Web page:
ShareThis Page
Where are teens shopping now? |

Where are teens shopping now?

| Saturday, September 28, 2002 12:00 a.m

NEW YORK— Know what’s hot in teen fashion• Retailers wish they did.

Gap Inc. is still struggling and Tommy Hilfiger and Polo Ralph Lauren are losing luster among the young. It seems there is no one brand or chain that’s dictating style for youth these days.

The lack of focus became more apparent for the back-to-school season, which was grim, as a sluggish economy has forced companies to rein in their creativity, analysts said.

“There isn’t that excitement or sense of got-to-have it in fashion this year,” said Wendy Liebmann, president of marketing consultant WSL Strategic Retail in New York. “There’s no one creating the fizz and bubble.”

Gap announced Thursday that it had turned to a Walt Disney Co. executive — Paul Pressler — as its new CEO to help restore magic to the chain. But some industry observers believe the days are over for seeing any one brand hold sway over the masses.

The big brand is being replaced by “a whole laundry list of niche brands,” according to Michael Wood, vice president of Teenage Research Unlimited, a market research firm in Northbrook, Ill.

Kurt Barnard, president of Barnard’s Retail Trend Report, said: “We’re entering an age of individualism. Teens don’t want to be dictated to.”

That’s not good news for the industry.

When chains like Gap and Abercrombie & Fitch Inc. were true leaders, they energized the fashion business, driving consumers to the malls and generating a slew of knockoffs from rivals who hoped to cash in on the look of the moment.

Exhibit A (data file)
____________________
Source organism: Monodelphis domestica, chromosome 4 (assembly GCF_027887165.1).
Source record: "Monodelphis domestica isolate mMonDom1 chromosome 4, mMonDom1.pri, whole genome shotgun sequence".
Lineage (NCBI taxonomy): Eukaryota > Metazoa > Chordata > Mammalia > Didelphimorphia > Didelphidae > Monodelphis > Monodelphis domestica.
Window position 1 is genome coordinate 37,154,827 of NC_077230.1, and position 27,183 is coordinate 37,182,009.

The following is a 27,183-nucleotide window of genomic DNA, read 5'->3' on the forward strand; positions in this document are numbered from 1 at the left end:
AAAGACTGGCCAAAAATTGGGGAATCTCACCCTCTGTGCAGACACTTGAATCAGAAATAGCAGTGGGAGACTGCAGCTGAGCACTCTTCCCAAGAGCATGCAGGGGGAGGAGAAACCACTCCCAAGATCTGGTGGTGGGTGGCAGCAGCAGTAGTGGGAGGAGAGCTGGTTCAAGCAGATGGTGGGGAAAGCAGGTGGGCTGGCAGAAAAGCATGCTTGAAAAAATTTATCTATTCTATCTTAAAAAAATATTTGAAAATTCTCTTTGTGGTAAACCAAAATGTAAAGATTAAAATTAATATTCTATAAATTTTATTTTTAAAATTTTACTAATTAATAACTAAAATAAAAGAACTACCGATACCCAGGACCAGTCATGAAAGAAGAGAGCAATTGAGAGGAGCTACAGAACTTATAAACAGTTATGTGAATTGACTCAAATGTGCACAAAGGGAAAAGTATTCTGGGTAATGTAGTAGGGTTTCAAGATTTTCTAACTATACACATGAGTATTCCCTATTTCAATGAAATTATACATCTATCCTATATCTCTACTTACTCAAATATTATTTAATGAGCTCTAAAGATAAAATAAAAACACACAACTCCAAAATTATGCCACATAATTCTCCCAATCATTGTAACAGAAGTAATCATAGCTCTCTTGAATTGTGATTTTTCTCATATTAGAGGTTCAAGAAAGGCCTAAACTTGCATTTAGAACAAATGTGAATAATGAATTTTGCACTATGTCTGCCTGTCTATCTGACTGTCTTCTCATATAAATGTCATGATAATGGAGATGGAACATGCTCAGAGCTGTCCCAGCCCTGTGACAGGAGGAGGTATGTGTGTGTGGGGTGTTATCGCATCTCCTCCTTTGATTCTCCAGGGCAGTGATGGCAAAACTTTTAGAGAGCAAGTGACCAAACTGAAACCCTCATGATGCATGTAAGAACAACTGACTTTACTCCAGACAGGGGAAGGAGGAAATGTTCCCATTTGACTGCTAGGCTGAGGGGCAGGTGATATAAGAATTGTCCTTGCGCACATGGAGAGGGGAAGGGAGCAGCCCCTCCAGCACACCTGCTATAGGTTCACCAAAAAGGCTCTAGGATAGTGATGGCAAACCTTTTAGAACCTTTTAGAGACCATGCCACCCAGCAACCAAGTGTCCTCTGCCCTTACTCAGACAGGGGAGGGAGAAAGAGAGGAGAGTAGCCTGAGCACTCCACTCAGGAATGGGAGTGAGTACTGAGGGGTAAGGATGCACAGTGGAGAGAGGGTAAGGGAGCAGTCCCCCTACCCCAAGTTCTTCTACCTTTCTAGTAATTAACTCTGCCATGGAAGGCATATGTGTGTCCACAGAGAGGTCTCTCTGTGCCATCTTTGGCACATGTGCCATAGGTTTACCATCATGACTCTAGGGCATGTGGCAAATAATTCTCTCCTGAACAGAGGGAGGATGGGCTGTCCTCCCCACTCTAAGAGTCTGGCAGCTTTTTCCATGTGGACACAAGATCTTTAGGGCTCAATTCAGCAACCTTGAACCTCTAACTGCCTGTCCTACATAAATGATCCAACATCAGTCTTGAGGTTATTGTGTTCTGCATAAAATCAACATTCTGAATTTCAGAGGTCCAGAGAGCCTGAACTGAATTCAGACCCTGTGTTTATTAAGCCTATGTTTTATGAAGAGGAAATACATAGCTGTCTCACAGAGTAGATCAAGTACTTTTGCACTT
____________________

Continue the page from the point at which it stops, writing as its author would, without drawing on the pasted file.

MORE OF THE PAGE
After making pants and khakis chic in the 1990s, Gap lost its pulse, producing fashion faux pas and struggling with 28 consecutive months of declining sales. It is pinning its turnaround on a return of the trendy basics that made it famous.

Abercrombie & Fitch’s pricier versions of khakis and other casual basics, backed by edgy — and often controversial — advertising, created a buzz in the late ’90s. But recently the clothes appear to have lost some excitement, analysts said.

Labels like Tommy Hilfiger, known for its preppy classics, and Polo Ralph Lauren, whose trademark is country club chic, have lost their cachet as their brands became overly distributed and have lacked design innovation.

“The monotony is what’s killing so many specialty stores,” Barnard said. “Now the only way to tell one store from another is by the name on the door.”

Even chains with specific niches like Hot Topic Inc., whose clothes are inspired by the latest musicians, and Pacific Sunwear of California Inc., which appeals to fans of hip hop and surfing, have had volatile businesses, Barnard said.

There are some rising stars among department store brands.

Urban labels like Sean John, Phat Farm and Roc-a-Wear, all of which are appealing to a multicultural audience, have enjoyed strong sales in the young men’s area. Department stores such as Federated Department Store Inc. and Saks Inc. are quickly stocking up on the clothing.

Meanwhile, brands such as XOXO and Rampage have been hot among teen girls, according to Toni Browning, president and chief executive of Profitt’s, a division of Saks.